Breakthrough in Arctic deep-sea research: The R/V Polarstern Expedition 1987
Article first published online: 3 JUN 2011
©1988. American Geophysical Union. All Rights Reserved.
Eos, Transactions American Geophysical Union
Volume 69, Issue 25, pages 665–678, 21 June 1988
How to Cite
Polarstern Shipboard Scientific Party (1988), Breakthrough in Arctic deep-sea research: The R/V Polarstern Expedition 1987, Eos Trans. AGU, 69(25), 665–678, doi:10.1029/EO069i025p00665.
- Issue published online: 3 JUN 2011
- Article first published online: 3 JUN 2011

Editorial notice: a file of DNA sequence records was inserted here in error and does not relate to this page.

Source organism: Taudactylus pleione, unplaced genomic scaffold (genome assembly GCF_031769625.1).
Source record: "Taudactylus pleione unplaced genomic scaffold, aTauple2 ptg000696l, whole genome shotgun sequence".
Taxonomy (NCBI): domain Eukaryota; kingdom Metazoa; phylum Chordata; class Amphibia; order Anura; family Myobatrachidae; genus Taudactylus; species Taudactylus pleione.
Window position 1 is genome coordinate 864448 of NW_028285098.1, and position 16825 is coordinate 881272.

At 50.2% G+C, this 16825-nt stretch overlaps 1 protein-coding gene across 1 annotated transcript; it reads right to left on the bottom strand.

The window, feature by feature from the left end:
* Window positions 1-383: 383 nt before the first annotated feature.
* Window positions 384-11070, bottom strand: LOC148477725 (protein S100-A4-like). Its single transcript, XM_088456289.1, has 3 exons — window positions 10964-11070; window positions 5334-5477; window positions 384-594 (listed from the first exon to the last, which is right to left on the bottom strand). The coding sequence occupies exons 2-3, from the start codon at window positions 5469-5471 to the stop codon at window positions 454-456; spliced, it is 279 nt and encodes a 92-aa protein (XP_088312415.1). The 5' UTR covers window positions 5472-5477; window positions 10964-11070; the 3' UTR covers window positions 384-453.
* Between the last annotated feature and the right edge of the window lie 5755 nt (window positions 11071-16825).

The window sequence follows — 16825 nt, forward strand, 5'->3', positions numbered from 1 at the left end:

During summer 1987, the R/V Polarstern of the Alfred Wegener Institute for Polar and Marine Research, Bremerhaven, Federal Republic of Germany (FRG), succeeded in penetrating the eastern Arctic ice pack as far north as the Nansen-Gakkel Ridge in the central eastern Arctic Basin. Our northernmost location, at 86°H′N (Figure 1), was further north than any surface vessel dedicated to marine research has attained previously, although Soviet nuclear-powered ice breakers have managed to penetrate to the North Pole. Prior to this cruise, most knowledge about the eastern Arctic Basin came from remote sensing techniques, Nansen's Fram expedition during 1893–1896 [Bøggild, 1906; Gran, 1904; Nansen, 1902, 1904, 1906], Russian ice camps [Gordienko and Laktionov, 1969], the U.S. ice island camps Fram I-Fram IV, 1979–1982 [Hunkins et al, 1979; Baggeroer and Dyer, 1982; Manley et al, 1982; Kristoffersen, 1982; Kristoffersen et al, 1982; Kristoffersen and Husebye, 1985], and explorations by submarines.